Obama’s victory should be a wake-up call for Republicans
December 13, 2012
Byron York's recent editorial was a rare objective assessment of the 2012 elections by a conservative pundit.
Although he focused on the Latino vote, the same reasoning applies to the broader electorate.
Here is a more comprehensive list of the issues that shows why Democrats did so well with voters this year.
Overwhelming majorities of the electorate support the tax policies of the Democrats. Democratic candidates supported: ending the Bush tax cuts for those making over $250,000 (even a majority of Republicans support this), a surtax on those making over $1 million, the "Buffet rule" requiring millionaires to
pay a minimum tax rate of 30 percent and have investment income taxed at the same
rate as wage earnings, raising the cap on payroll (FICA) tax to make Social Security sustainable, and ending subsidies to oil and gas companies.
America needs a credible, reality-based, two-party (or more) system.
Republican candidates consistently supported lowering taxes on the rich (the silly, trickle-down economic approach that has never worked), supported raising the Social Security eligibility age, and opposed cutting subsidies for oil and gas companies (even though they have been making record profits) because they saw a reduction in subsidies as a "tax increase."
And here are other issues the majority of the electorate supports. The majority wants to keep Medicare as is.
Every Republican member of the House of Representatives voted for the Paul Ryan plan that would change Medicare to a voucher — premium support — system. Republicans also want to raise the eligibility age for Medicare.
A public majority supported Obama's Job Act that would have created over 1 million jobs through infrastructure improvement projects like highways, bridges and schools. The Republicans in Congress squelched this proposal.
Not only did Republicans lose because of the above issues but also because they alienated so many voters with their extreme positions and rhetoric.
They alienated Latino's with their support of the harsh Arizona "papers please" immigration stance and their threat to veto any form of the Dream Act.
They alienated many women with their extreme stands on abortion. The Republican platform proposed making abortion illegal in all cases — including rape and incest; and of course, the insane take on rape — defining "forcible" rape and rape as "God's will."
Paul Ryan and Romney supported the "Personhood Amendment" that would make all abortions illegal and many forms of contraception. Romney wanted to defund Planned Parenthood — an organization that provides family planning counseling and primary health care including contraception, mammogram screening, etc. to millions of women.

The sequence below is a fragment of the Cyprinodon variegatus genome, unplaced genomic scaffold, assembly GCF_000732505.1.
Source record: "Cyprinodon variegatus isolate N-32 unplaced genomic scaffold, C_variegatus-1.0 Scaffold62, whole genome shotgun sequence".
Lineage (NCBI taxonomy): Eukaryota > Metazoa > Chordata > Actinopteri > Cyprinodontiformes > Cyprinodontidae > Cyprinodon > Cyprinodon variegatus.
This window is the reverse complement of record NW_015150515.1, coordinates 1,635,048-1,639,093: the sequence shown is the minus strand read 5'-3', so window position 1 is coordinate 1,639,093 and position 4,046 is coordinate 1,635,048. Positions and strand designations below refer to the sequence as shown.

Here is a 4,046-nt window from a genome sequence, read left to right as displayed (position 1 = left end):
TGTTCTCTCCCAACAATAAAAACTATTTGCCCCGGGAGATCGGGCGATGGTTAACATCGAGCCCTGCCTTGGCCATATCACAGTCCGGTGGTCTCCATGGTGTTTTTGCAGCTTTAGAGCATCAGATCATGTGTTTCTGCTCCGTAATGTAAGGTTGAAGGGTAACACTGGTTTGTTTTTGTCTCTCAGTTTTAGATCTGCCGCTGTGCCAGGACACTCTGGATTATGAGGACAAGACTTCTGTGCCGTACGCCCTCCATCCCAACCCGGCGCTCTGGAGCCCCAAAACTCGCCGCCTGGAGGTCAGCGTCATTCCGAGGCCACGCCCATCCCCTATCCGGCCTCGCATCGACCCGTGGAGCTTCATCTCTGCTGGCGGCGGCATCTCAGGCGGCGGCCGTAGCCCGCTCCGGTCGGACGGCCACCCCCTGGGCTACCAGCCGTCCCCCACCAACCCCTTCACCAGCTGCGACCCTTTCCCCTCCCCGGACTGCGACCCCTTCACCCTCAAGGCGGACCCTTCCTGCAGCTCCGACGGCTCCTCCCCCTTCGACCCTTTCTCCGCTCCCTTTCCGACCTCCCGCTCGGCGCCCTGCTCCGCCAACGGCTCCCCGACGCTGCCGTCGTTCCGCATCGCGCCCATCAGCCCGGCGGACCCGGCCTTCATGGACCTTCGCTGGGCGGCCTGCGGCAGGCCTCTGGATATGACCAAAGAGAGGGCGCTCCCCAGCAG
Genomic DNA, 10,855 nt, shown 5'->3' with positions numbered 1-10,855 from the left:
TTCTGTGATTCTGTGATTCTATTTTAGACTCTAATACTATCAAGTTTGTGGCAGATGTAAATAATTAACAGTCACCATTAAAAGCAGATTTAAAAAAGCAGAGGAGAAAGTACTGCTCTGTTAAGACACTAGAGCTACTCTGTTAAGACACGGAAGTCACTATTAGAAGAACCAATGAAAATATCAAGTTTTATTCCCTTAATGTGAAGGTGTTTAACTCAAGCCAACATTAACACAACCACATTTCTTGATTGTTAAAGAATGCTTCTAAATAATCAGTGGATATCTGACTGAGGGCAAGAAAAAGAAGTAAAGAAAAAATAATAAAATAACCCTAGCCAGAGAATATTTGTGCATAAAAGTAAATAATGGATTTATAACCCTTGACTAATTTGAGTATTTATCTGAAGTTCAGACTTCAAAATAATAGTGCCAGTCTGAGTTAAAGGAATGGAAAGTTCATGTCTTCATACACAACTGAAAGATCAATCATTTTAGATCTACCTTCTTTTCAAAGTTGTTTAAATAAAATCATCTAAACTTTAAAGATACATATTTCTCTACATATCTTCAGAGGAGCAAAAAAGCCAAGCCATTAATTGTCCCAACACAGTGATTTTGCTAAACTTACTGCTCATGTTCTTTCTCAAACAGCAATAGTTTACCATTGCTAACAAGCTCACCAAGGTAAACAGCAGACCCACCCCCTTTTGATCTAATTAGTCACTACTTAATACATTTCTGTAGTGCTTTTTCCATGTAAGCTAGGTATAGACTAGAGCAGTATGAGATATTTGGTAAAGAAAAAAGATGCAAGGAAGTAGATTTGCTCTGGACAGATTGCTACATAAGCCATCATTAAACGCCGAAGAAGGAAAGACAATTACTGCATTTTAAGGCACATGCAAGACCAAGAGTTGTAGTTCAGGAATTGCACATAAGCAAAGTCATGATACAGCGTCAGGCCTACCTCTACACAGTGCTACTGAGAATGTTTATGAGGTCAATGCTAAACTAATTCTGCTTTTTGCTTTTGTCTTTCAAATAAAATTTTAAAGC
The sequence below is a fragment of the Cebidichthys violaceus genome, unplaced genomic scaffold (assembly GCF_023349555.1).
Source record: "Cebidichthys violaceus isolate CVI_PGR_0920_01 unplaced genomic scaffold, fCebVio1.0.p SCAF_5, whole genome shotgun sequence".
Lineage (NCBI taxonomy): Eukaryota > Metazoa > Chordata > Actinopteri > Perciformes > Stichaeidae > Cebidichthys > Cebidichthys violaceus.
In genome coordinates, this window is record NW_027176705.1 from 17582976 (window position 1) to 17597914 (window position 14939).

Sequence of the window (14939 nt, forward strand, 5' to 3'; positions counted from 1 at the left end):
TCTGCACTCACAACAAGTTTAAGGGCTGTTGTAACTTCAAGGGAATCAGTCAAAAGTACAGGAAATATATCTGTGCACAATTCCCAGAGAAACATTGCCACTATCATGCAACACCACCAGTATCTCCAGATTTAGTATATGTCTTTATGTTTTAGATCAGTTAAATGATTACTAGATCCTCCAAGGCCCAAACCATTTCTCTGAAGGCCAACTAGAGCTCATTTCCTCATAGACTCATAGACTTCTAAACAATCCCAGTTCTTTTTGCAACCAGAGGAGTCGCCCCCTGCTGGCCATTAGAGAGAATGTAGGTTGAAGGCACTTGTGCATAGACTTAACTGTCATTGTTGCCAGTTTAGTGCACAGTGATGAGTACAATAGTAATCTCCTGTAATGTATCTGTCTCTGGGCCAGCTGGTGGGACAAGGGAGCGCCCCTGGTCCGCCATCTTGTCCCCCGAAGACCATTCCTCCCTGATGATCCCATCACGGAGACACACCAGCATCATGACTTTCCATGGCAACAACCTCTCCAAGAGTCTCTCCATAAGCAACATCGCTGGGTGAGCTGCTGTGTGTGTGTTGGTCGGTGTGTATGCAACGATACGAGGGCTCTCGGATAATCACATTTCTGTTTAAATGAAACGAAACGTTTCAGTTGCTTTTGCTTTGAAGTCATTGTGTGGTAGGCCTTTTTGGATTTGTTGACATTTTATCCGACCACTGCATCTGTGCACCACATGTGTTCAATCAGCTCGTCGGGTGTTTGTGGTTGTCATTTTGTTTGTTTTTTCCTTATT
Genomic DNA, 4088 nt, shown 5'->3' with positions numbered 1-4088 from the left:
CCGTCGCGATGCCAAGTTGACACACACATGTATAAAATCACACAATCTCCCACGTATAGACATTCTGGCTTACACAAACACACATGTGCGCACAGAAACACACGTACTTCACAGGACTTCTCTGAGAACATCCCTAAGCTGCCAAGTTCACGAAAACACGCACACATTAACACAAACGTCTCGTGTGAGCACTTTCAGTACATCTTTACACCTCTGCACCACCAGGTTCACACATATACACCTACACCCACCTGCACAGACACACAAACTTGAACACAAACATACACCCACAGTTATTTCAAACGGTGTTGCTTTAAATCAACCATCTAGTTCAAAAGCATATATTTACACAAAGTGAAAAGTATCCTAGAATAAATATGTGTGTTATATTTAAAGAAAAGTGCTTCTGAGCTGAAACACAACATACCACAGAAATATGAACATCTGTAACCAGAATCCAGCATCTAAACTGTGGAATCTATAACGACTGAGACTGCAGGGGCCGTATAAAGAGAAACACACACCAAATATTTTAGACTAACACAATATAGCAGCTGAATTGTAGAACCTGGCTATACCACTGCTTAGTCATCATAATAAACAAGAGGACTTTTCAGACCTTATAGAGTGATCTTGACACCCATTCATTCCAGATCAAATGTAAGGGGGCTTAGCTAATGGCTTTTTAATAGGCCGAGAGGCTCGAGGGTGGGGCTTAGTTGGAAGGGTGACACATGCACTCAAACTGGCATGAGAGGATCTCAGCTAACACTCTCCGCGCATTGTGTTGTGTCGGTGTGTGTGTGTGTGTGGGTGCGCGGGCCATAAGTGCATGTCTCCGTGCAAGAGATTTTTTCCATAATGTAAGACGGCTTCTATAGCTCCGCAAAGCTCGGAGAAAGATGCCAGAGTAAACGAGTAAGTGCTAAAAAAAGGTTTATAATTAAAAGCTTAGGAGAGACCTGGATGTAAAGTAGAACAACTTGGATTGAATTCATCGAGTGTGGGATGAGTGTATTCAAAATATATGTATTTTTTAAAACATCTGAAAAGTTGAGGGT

One in three women use Planned Parenthood at some time in their lives. Lost in Republican dogma is the fact that Planned Parenthood has, through its various services, prevented more abortions than any other organization in the world.
Republicans alienated black voters (and many others) by the constant disrespectful way they have treated President Obama — calling him un-American, a communist, a Muslim, an Antichrist; challenging his legitimacy as demonstrated by the birther movement that just won't go away.
The Republicans alienated many voters by their creation of a nonissue of voter fraud. Republican state legislatures went far beyond the facts to pass voter ID laws, purge voter registration lists, shorten voting days.
They did this to ostensibly eliminate voter fraud, but it was clear that the measures were designed to suppress votes from those who primarily vote for Democrats, particularly minorities and young people.
Some legislators were so bold — and not so bright —
to boast how the measures would help ensure Romney's victory.
Fortunately, these measures seemed to backfire since many voters were driven by their outrage at Republican tactics to suppress votes that people turned out and voted against Republican candidates.
The Republicans alienated many voters because of all the "big" secret money donors and their front organizations like American Crossroads.
The bottom line is that the Republican Party has been hijacked by radical fringe elements that do not represent the majority of Republicans or conservatives but do dominate the party's rhetoric.
These elements threaten and openly oppose any moderate voices in the party who want to put the good of America ahead of radical agendas.
This should be a wake-up call to Republicans to stop letting the crazies dominate your party's message.
America needs a credible, reality-based, two-party (or more) system. There is still ample room for valid compromise to help our country.
We can all help by calling our congressmen to tell them we support Obama's tax plans to avoid the negative effects of the "fiscal cliff" in a responsible way.
Nancy Eubanks lives in Rough and Ready.
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